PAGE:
Publisher/Year: Libre Shuppan, 2007
Warnings: drugging, crossdressing in kimonos, and giant floating flowers where giant floating flowers have no right to be.
Shinohara Yukinari is a male escort at the host club ‘For Princess’. One night, while attempting to break up a fight between a colleague and hosts from a rival club, he attracts the attention of the intimidating yakuza boss, Sakaki. When Yukinari stands up to Sakaki, he impresses the older man with his courage, and a romance soon blossoms between them. But how can their taboo relationship survive when everyone around them is hell bent on breaking them apart?
One of the first things readers are likely to notice about Heart Strings is that Sakaki bears more than a passing resemblance to the underworld leader Asami Ryuuichi from the Finder series, right down to the slick backed hair and insouciantly-cocked cigarette. And Sakaki definitely conforms to the ‘criminal romantic lead’ archetype that seems to have developed in manga over recent years: classically handsome alpha male, reticent but suave, and just dangerous enough to send a chill up readers’ spines. Oh, and considerate enough not to jump Yukinari even when he’s laid out like a (concussed) man-meat buffet in his bed.
According to the atogaki, Yukinari was specifically designed as an ‘uke who behaves like a seme’. Apparently, this meant giving him a six pack and an assertive personality (undercut by his Revlon Lash Fantasy eyelashes and all the blushing and angstful moping he gets up to). But overall I think Akira Norikazu did a good job providing a romantic foil to Sakaki who isn’t a pushover. Which is just as well, because some of the ill-excused things Sakaki and Yuki’s friends do to him would be enough to set off warning bells in real life.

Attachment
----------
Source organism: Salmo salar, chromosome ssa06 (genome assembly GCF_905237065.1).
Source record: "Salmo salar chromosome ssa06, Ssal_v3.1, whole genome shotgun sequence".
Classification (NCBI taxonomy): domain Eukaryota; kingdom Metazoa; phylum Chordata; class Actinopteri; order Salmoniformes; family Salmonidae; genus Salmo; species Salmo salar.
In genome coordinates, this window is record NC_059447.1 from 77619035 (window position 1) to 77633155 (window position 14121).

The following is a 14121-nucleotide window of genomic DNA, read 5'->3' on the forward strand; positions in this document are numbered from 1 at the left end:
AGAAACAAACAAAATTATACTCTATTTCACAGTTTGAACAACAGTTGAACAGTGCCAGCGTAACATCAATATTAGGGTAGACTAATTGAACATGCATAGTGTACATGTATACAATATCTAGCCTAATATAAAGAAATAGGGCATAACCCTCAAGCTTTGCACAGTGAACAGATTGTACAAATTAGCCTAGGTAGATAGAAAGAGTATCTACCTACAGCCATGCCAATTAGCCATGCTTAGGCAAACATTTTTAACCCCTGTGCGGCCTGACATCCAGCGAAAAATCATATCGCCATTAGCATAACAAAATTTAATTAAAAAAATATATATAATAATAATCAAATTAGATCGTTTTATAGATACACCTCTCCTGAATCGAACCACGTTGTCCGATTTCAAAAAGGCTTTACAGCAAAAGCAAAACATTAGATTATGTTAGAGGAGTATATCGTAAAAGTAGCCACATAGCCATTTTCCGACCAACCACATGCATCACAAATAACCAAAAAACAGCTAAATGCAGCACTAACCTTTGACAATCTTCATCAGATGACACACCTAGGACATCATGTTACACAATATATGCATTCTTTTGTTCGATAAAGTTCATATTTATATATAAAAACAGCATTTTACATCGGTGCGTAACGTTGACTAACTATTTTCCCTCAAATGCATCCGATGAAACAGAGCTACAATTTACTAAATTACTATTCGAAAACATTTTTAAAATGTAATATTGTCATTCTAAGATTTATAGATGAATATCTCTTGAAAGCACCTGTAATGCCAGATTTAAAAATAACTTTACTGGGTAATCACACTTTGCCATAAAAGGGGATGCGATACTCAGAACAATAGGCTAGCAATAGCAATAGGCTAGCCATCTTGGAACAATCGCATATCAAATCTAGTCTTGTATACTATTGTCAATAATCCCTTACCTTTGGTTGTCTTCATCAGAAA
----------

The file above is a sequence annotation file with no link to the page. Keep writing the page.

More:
Nevertheless, the clichéd complications in the plot and the romance between Yuki and Sakaki shamelessly gloss over the darker side of both host clubs and the yakuza underworld. In Heart Strings, Yukinari isn’t an escort because he likes to exploit women’s insecurities for money. Instead, he genuinely believes he is being philanthropic towards his customers by being paid to flirt with them. Equally, the true extent of Sakaki and his group’s criminality is swept under the rug or only alluded to through throwaway lines or chibified mini-strips. The supporting characters also make a point to decry the thuggishness of yakuza in general while explicitly contrasting this to Sakaki’s straightforward and enterprising nature. In this way the reader is supposed enjoy the power and glamour of both Yuki and Sakaki’s worlds without having to contemplate the seedy underbelly of either.
But let’s face it — this is a romance manga, not an exercise in social realism. After acknowledging the caveats above I can admit to really enjoying this manga for all its schmoopy ridiculousness. Sakaki is sexy and dangerous, Yukinari’s courage and loyalty (and eyelashes) are admirable, and they’re both pretty hot together in and out of bed. Fans of Norikazu’s previous manga Twins Labyrinth will also enjoy multiple cameos by Rin and Ayumu (the manga’s fanservice-y extra chapter is devoted to them).
Anyone looking for a romantic BL yakuza manga will almost certainly love this…just make sure to check in your social conscience at the door.